Splice: 5 Dance FilmsTAPS Spring Main Stage — will consist of five dance pieces choreographed by TAPS Lecturers in Dance featuring Stanford Students. Rehearsing throughout Winter or Spring quarter, these five pieces will be pre-recorded and presented to the public via video the weekend of May 27th.


01/05 | RAVE AND THE RING (Working Title)
Choreography by Katie Faulkner
AUDITIONS | Friday, March 12 at 4PM PT


This collaboratively-created dance film will explore philosopher Émile Durkheim’s term, collective effervescence, the phenomenon of ecstatic unanimity groups of people can experience when unified by a thought and/or action. We will specifically look at the ways rhythm can be used to illuminate this concept, deepening kinetic relationships even at a distance.


Looking for 6-10 dancers from any movement style or background. In addition to working collaboratively to source and refine movement material in rehearsals, dancers will be required to film themselves performing this material on their own time, submitting videos by the deadlines provided. Dancers will be supported with clear direction as to how best to capture their performances through this medium and needn’t have extensive experience in video to be successful in this work.

This piece will rehearse M/W 5:30-7:30pm PT. FRI 5:30-7:30pm PT will be used as needed for one-on-one or small group rehearsals. Once cast, students will need to enroll in Dance 27 Faculty Choreography Project: Katie Faulkner (1-2 units, S/NC). Dancers cast in this piece may perform in other pieces of Splice: 5 Dance Films, so long as there is no conflict with the rehearsal block timings.


Auditions for this piece will be held via 60-90 second video submission. Videos should be submitted HERE no later than Friday, March 12 at 4PM PT.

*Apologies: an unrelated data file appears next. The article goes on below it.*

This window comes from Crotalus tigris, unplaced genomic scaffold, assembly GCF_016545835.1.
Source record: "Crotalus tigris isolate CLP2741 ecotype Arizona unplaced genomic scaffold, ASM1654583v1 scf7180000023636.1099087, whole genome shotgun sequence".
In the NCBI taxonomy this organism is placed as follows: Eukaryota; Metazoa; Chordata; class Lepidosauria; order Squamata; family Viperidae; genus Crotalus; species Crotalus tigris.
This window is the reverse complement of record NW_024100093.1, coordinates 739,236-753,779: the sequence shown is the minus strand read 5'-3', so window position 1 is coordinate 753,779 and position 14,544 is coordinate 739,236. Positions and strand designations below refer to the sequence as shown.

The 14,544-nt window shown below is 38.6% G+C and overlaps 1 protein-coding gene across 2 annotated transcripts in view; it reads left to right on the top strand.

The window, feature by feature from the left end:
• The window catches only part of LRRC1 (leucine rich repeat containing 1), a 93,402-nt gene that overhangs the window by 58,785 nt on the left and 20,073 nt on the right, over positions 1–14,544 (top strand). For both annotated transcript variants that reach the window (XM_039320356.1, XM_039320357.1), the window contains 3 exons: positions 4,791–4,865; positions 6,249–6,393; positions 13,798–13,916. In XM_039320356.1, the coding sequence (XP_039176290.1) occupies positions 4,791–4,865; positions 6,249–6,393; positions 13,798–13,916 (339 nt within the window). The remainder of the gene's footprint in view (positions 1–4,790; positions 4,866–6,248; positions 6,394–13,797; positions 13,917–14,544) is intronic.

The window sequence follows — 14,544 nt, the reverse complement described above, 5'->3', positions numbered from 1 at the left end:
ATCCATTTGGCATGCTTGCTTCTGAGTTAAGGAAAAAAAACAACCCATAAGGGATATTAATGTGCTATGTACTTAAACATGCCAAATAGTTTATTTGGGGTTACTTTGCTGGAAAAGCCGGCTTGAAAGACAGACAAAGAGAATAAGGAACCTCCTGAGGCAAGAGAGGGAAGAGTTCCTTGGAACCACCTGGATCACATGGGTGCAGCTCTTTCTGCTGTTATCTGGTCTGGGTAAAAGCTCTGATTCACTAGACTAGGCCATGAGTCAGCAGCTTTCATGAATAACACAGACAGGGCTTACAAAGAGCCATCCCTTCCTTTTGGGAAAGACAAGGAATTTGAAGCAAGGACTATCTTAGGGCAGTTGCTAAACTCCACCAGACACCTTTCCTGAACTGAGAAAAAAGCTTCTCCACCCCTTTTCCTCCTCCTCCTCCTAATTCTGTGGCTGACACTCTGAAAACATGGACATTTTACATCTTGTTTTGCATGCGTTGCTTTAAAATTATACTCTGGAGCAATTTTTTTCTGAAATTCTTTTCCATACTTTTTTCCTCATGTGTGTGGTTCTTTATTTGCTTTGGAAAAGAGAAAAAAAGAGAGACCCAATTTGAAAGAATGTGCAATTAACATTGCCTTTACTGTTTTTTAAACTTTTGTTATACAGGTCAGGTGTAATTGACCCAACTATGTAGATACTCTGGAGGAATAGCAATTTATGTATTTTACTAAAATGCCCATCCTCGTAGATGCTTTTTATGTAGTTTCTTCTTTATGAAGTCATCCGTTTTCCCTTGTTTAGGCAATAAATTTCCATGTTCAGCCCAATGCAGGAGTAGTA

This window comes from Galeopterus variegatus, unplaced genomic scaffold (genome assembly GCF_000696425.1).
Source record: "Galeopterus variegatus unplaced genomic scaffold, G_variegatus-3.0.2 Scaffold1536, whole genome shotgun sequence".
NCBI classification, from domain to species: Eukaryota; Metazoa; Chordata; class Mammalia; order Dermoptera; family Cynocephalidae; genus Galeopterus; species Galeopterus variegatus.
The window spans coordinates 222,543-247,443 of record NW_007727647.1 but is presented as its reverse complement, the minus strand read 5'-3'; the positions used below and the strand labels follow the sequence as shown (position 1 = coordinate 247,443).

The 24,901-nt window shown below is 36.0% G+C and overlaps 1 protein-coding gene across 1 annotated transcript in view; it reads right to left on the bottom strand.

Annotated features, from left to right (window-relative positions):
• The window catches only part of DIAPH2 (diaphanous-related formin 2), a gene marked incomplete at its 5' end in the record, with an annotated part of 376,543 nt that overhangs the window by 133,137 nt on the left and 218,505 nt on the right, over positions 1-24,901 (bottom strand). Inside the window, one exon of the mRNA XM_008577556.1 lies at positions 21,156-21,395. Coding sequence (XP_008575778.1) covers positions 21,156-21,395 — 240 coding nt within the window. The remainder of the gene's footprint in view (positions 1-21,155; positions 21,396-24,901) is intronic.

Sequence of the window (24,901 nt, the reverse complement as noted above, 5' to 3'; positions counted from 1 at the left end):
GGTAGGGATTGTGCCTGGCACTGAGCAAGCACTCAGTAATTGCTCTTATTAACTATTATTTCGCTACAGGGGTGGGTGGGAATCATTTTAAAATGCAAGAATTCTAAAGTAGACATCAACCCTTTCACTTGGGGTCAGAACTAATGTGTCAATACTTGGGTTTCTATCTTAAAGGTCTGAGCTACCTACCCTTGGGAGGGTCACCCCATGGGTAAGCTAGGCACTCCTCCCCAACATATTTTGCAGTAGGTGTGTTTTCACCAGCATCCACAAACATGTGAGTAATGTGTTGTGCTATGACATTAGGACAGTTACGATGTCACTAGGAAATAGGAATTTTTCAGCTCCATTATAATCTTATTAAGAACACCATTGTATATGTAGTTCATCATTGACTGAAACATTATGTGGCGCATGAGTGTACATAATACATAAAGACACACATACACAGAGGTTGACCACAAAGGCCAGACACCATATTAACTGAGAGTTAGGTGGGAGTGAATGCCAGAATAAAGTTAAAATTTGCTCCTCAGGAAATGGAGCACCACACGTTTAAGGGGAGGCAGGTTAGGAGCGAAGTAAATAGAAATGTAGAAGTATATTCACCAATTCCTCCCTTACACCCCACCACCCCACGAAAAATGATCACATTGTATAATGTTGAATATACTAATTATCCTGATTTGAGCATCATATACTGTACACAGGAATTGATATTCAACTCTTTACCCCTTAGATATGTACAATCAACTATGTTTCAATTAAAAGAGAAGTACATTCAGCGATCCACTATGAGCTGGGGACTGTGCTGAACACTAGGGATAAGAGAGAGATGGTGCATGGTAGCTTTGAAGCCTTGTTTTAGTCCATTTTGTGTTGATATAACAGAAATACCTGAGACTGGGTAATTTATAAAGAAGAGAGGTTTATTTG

Video submissions should aim to be 60-90seconds in length. Please do not edit the video or add any additional effects. The focus will be on your dancing and choreographic creativity, not your filmmaking skills.

Seat yourself at a table with your camera placed on the table as if you were sitting across from it. Introduce yourself by creating a gestural and specific movement​ portrait that utilizes the table. (For inspiration, you can look to the 52 Portraits project created by Jonathan Burrows and Matteo Fargion which inspires this prompt.)

You may use recorded music or not, but the portrait must in some way demonstrate your proficiency with rhythm and musicality.

For Questions on Video format email khfaulk@stanford.edu.


Katie Faulkner is a choreographer, performer, teaching artist and the Artistic Director of little seismic dance company. Since founding the project-based company in 2006, Faulkner has received support in the form of numerous grants, commissions, residencies, and awards. She was an Artist-in-Residence at San Francisco’s ODC Theater from 2009-2011 and has been in residence at the Shawl-Anderson Dance Center, the Marin Headlands Center for the Arts, the Djerassi Resident Artist Program, the Rauschenberg Residency, and the Maggie Allesee National Center for Choreography. She has received two CHIME Grants from the Margaret Jenkins Dance Company enabling year-long choreographic mentorships with choreographers David Gordon and Erika Chong Shuch. Faulkner has also received multiple Isadora Duncan Dance Awards and nominations, the top prize for her work in the Joyce Theater A.W.A.R.D. Show!/San Francisco competition, and the 2010 SF Bay Guardian GOLDIE (Guardian Outstanding Local Discovery) Award for dance.